The University of Michigan head football coach Jim Harbaugh was in the headlines last week stirring up controversy. In a recent interview with The Athletic’s Tim Kawakami, Harbaugh criticized former Ohio State football coach Urban Meyer saying, “Urban’s had a winning record. A really phenomenal record everywhere he’s been, but also controversy follows everywhere he’s been.” What Harbaugh is saying is obviously true as Meyer coached Aaron Hernandez and Riley Cooper at the University of Florida in 2008, and was suspended the first three games of last year’s season for his handling of a domestic violence incident involving his former assistant coach Zach Smith.
There’s no denying that Meyer has a few marks on his record, but when it comes to the marquee matchups, he dominated Harbaugh – beating him four years in a row. Harbaugh is clearly trying to distract the public from his disappointing first four seasons in Ann Arbor.
But the latest Harbaugh news has my blood boiling. When discussing NCAA transfer policies Harbaugh expressed skepticism in players citing mental health as a reason to transfer. In an interview with ESPNU Big Ten, Harbaugh implied some players may not be truthful when citing mental health to transfer, “That’s not something we should be promoting at the college level. Telling the truth matters, especially at a college.”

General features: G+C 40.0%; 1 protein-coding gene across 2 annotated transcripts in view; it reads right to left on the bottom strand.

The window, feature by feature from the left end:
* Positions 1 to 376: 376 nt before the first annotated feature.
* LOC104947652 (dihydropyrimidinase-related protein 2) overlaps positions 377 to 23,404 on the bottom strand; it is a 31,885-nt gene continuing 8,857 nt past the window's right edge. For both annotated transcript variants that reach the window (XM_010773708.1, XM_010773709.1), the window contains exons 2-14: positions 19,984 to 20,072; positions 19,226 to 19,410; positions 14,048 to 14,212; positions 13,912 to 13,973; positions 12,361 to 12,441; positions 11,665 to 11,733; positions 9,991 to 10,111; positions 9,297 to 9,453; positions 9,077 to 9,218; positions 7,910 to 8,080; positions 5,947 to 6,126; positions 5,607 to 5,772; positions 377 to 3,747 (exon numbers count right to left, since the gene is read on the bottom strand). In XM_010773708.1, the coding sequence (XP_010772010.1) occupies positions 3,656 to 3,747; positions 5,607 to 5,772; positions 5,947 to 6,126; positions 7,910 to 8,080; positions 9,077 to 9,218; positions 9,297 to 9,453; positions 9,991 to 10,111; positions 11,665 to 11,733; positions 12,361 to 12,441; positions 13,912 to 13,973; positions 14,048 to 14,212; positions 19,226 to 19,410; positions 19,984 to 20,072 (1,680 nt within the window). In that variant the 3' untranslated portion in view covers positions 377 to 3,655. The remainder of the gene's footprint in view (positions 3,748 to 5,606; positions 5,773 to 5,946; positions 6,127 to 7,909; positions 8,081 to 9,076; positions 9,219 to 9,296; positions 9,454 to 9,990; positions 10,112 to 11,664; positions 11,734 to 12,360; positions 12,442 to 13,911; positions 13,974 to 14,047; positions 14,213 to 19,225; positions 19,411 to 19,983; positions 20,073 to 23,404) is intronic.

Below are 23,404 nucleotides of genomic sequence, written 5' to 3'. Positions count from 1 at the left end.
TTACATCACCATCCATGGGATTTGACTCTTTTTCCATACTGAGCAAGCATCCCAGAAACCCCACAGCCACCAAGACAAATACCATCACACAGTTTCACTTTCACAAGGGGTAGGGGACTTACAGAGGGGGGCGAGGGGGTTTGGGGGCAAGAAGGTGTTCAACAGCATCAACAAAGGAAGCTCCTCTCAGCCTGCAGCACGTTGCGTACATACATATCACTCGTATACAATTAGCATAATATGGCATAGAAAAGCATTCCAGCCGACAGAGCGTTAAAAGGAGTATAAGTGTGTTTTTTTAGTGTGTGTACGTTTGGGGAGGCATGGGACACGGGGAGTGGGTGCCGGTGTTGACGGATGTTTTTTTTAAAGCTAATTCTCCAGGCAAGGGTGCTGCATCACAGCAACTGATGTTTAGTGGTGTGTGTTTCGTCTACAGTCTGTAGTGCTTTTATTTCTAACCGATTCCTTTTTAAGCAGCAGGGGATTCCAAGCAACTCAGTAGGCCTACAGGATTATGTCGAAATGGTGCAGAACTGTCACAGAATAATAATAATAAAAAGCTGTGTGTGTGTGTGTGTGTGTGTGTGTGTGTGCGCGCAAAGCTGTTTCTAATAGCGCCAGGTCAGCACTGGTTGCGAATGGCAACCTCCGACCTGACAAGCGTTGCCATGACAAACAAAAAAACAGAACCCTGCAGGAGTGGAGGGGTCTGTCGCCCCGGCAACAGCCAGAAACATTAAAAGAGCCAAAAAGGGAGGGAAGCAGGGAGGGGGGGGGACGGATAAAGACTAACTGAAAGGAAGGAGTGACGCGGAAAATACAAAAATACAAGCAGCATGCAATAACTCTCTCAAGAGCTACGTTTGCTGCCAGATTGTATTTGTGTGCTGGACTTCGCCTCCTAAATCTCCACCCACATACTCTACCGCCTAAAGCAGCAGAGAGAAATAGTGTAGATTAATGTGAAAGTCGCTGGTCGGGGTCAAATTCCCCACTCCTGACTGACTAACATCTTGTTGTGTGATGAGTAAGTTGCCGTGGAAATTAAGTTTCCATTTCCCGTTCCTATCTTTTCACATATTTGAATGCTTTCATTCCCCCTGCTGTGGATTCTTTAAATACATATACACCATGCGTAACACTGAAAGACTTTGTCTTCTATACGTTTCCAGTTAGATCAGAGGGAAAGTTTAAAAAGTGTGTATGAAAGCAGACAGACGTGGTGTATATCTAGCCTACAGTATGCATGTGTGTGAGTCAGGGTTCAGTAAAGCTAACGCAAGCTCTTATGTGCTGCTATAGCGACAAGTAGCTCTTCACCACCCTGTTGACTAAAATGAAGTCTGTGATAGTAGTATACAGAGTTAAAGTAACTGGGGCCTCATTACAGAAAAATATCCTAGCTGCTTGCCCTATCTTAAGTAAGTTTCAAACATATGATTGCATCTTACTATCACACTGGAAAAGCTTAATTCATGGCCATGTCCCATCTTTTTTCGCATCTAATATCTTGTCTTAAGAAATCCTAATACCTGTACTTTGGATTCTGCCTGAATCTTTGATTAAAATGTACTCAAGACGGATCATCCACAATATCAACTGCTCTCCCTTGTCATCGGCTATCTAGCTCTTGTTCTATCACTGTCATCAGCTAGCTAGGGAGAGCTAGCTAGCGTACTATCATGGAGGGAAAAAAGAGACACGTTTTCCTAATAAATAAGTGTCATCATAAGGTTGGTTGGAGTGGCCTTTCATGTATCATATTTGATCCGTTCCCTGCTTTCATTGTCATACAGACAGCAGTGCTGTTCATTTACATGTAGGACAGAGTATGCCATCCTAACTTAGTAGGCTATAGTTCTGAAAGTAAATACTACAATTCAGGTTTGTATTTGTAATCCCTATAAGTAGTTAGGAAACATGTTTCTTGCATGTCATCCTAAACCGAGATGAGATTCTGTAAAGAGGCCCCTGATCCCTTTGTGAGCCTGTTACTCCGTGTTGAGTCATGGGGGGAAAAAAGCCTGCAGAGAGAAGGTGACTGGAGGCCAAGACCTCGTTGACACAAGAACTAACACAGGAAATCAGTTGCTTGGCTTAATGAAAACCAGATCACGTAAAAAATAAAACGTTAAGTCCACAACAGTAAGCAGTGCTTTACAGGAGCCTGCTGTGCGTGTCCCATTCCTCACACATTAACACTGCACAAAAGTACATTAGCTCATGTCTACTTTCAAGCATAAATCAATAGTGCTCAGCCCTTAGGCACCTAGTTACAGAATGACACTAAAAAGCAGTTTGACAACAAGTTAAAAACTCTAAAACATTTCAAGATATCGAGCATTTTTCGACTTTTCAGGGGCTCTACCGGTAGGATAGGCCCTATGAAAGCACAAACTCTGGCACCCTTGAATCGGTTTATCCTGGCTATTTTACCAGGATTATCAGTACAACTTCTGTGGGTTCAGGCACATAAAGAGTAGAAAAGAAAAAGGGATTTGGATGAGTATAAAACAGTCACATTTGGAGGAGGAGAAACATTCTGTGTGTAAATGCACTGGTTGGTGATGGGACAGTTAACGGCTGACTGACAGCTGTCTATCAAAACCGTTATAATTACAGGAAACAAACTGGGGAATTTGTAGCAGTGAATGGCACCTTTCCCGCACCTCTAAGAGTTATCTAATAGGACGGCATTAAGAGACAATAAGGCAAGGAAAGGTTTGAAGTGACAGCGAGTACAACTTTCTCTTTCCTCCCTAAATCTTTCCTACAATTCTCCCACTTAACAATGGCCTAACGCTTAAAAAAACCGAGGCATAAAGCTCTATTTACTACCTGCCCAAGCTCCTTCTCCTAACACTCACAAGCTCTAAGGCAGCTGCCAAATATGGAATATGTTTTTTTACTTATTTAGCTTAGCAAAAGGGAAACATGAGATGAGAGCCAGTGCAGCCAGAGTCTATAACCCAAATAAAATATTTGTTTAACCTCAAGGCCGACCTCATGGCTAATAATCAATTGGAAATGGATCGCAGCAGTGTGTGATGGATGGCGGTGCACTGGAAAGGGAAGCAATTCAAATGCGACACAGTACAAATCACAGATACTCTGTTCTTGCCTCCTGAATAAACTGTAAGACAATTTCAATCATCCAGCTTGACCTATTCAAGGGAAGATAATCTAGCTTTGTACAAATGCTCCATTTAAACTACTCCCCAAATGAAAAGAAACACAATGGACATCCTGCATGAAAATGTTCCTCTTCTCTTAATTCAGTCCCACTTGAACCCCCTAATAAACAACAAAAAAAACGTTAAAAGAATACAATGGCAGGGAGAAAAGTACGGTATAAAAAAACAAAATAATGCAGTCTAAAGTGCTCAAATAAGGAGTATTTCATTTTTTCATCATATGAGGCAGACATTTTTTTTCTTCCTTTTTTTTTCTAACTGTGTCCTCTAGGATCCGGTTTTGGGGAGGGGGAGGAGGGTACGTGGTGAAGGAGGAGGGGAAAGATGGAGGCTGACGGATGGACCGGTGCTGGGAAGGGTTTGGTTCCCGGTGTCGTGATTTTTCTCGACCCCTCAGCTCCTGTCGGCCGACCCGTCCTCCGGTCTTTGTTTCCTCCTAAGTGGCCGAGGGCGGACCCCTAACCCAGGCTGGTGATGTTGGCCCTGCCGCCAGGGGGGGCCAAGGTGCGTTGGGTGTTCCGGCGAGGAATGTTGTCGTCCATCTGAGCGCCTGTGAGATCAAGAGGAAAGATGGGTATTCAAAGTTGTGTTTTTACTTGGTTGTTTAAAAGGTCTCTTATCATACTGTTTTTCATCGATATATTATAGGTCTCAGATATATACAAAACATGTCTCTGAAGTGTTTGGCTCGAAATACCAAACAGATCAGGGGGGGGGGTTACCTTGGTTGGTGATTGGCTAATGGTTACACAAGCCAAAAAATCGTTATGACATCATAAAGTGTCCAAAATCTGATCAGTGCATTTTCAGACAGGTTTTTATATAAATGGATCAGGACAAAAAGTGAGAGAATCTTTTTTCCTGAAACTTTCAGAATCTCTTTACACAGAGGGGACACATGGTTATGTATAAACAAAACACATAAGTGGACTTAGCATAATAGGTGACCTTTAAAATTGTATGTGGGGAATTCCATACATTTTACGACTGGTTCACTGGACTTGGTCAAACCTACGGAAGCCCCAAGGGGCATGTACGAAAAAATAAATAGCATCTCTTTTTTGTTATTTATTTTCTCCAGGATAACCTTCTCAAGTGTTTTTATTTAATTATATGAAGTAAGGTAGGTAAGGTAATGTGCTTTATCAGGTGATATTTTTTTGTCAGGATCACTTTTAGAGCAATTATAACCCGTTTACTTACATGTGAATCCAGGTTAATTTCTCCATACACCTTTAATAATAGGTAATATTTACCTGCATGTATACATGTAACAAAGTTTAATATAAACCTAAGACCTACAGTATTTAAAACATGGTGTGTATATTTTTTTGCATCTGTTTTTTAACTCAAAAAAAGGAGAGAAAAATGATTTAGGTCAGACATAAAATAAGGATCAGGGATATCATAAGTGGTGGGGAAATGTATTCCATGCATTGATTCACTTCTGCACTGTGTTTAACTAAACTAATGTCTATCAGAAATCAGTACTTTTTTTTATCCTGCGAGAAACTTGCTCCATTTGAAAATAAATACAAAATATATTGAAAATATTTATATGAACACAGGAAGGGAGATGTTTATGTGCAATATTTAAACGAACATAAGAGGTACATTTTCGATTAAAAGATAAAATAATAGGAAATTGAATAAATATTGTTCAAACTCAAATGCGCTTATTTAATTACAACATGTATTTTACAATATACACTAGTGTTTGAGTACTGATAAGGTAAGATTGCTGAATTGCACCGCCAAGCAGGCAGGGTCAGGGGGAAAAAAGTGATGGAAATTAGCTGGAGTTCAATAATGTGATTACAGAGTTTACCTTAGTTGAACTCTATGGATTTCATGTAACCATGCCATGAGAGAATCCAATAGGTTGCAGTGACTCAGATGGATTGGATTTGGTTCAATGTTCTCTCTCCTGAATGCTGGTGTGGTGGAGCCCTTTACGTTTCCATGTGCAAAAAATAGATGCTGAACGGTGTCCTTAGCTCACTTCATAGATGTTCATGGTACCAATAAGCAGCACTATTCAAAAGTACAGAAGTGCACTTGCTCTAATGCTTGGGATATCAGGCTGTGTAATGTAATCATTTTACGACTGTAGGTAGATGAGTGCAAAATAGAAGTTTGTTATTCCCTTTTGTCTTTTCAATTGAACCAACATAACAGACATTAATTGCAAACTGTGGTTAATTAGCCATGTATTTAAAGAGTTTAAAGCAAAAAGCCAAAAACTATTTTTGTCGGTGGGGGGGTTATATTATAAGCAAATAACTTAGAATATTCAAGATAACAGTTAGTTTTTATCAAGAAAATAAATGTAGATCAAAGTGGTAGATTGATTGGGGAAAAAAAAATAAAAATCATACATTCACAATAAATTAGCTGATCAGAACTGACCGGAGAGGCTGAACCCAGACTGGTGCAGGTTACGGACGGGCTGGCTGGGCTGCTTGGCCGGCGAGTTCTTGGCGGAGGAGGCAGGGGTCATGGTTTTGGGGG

Harbaugh has had two players apply for transfer waivers due to their mental health concerns, James Hudson and Oliver Martin.
Glenna Hudson, James’s mother, sounded off on Harbaugh for his comments and treatment of her son in an interview WTOL 11 Toledo: “This is why people don’t come out and say these things because people don’t believe them,” she said. “So it upsets me because athletes of all people – I mean there are lots of athletes who suffer with depression, I’m sure, that don’t say anything.”
Glenna Hudson is spot on in her criticism of Harbaugh especially when she said, “this is why people don’t come out and say these things because people don’t believe them.”
Speaking about mental health has always carried a heavy stigma, and Jim Harbaugh is continuing to drive that culture. His comments were out of line and extremely disrespectful to people suffering from mental health issues. Playing Division I football at a top-tier program with gigantic expectations as a teenager is extremely stressful and the thought that some might be lying about it is so misguided. There are stats to back it up as a study published in the British Journal of Sports Medicine in 2016 found that one in four college athletes suffer from depression.
I hope this a learning experience for other coaches on how to not handle mental health concerns. Looking forward to watching you lose to Ohio State for the fifth year in a row, Coach.